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GRAZING LUNAR OCCULTATIONS


Occasionally an observer will see a star just seem to skim along the Moon's northern or southern edge. As it does so, the shadow of the mountains on the edge of the Moon is cast onto the Earth. Someone within this band of shadow will see the star alternately disappear behind lunar mountains and reappear within lunar valleys. Such grazing occultations can be very exciting to watch!

Because the shadow of the Moonís mountains cast onto the Earth is only a few kilometres wide, observers only a few hundred metres apart (measured perpendicular to the direction of motion of the shadow) will each see the star occulted at a different time. This is because each observer sees an occultation by a slightly different part of the same lunar mountains. When results from several observers are combined an extremely accurate picture of the edge of the Moon can be built up. In fact, this technique enables us to gather data about the mountains on the Moon's limb far more accurately than by any other method.

Unlike total lunar occultations, a specific grazing occultation can only be observed from a very narrow (but very long) band on the Earth's surface. It is unusual for the track of a grazing occultation to pass across a fixed observatory site. So graze observers must be prepared to use portable telescopes and to travel to wherever the graze is predicted to occur.

Unlike total lunar occultations, a specific grazing occultation can only be observed from a very narrow (but very long) band on the Earth's surface. It is unusual for the track of a grazing occultation to pass across a fixed observatory site. So graze observers must be prepared to use portable telescopes and to travel to wherever the graze is predicted to occur.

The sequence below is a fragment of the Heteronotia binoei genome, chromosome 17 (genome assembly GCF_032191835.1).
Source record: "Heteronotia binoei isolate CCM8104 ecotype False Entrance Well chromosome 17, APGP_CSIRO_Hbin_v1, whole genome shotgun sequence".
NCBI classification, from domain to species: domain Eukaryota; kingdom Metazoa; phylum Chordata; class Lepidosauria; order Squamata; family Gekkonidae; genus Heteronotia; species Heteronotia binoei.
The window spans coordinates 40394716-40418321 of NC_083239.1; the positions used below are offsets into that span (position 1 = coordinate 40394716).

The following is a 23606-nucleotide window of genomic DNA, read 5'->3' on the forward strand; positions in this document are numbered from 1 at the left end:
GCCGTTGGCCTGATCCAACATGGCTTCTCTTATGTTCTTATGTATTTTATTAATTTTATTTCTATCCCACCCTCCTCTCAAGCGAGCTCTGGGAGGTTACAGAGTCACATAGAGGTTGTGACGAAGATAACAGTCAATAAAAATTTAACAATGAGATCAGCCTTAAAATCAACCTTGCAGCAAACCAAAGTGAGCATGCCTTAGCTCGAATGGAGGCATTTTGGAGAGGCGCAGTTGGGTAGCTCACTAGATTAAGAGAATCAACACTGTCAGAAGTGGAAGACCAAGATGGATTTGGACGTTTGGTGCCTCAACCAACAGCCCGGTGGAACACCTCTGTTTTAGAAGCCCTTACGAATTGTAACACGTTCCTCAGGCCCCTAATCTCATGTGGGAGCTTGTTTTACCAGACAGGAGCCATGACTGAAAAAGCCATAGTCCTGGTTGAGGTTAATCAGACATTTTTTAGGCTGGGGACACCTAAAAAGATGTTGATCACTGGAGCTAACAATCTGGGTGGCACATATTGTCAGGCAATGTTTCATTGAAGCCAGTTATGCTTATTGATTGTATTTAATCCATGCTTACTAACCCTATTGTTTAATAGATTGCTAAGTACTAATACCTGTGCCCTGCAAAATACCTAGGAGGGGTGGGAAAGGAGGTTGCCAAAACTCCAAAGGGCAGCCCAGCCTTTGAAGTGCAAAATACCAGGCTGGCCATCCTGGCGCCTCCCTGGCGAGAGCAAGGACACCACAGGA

PREDICTIONS

Grazing occultation prediction data is prepared by the International Occultation Timing Association in Europe and the U.S., and predictions are computed by Alfred Kruijshoop in Melbourne, Australia. Alfred distributes data to observers in Australia, while the RASNZ Occultation Section passes on information to New Zealand observers. In addition the OCCULT software package allows anyone to compute grazing occultation data on their PC.

For grazing occultation predictions for your region you will need to send us the following information:

Observers in Australia should send their requests by regular mail to Alfred Kruijshoop, while New Zealand predictions can be obtained from Graham Blow or Brian Loader

Click here for a summary of forthcoming bright grazing occultations. (Predictions for some bright events are available on-line).

Click here for information on how to use graze predictions.


TIMING AND REPORTING GRAZE OBSERVATIONS

For general information on how to time a grazing occultation, click here.
For specific information on how to set up to observe a grazing occultation, click here.

Occultation timings are collected by the Sectionís co-ordinator in Victoria, Australia, who batches them with others and sends them on to the International Lunar Occultation Centre (ILOC) in Japan.

For information on how to report your timings, click here.
For a copy of the grazing occultation report form, click here.


REDUCTIONS

The greatest value in observing grazing occultations comes from the very detailed picture of the edge of the Moon they can provide us. Timings from a group of nearby observers can be plotted and then combined in a "join the dots" fashion to provide extremely accurate information about the mountains on the edge of the Moon.

Here are the results from a grazing occultation of Eta Tauri (one of the Pleiades stars) observed near Wellington, New Zealand, on 25 October 1991. Distance in kilometres on the ground is plotted vertically, and time horizontally. The plot is drawn with north towards the top, so since this was a graze at the southern edge of the moon, the moon's mountains protrude "downwards". (i.e. solid moon is towards the top; deep space is towards the bottom).

Eta Tauri Grazing Occultation - 1991 October 25 [17K]

On this plot:

For plots of other recent events, click here.


This page was last updated on 11 March 1999.
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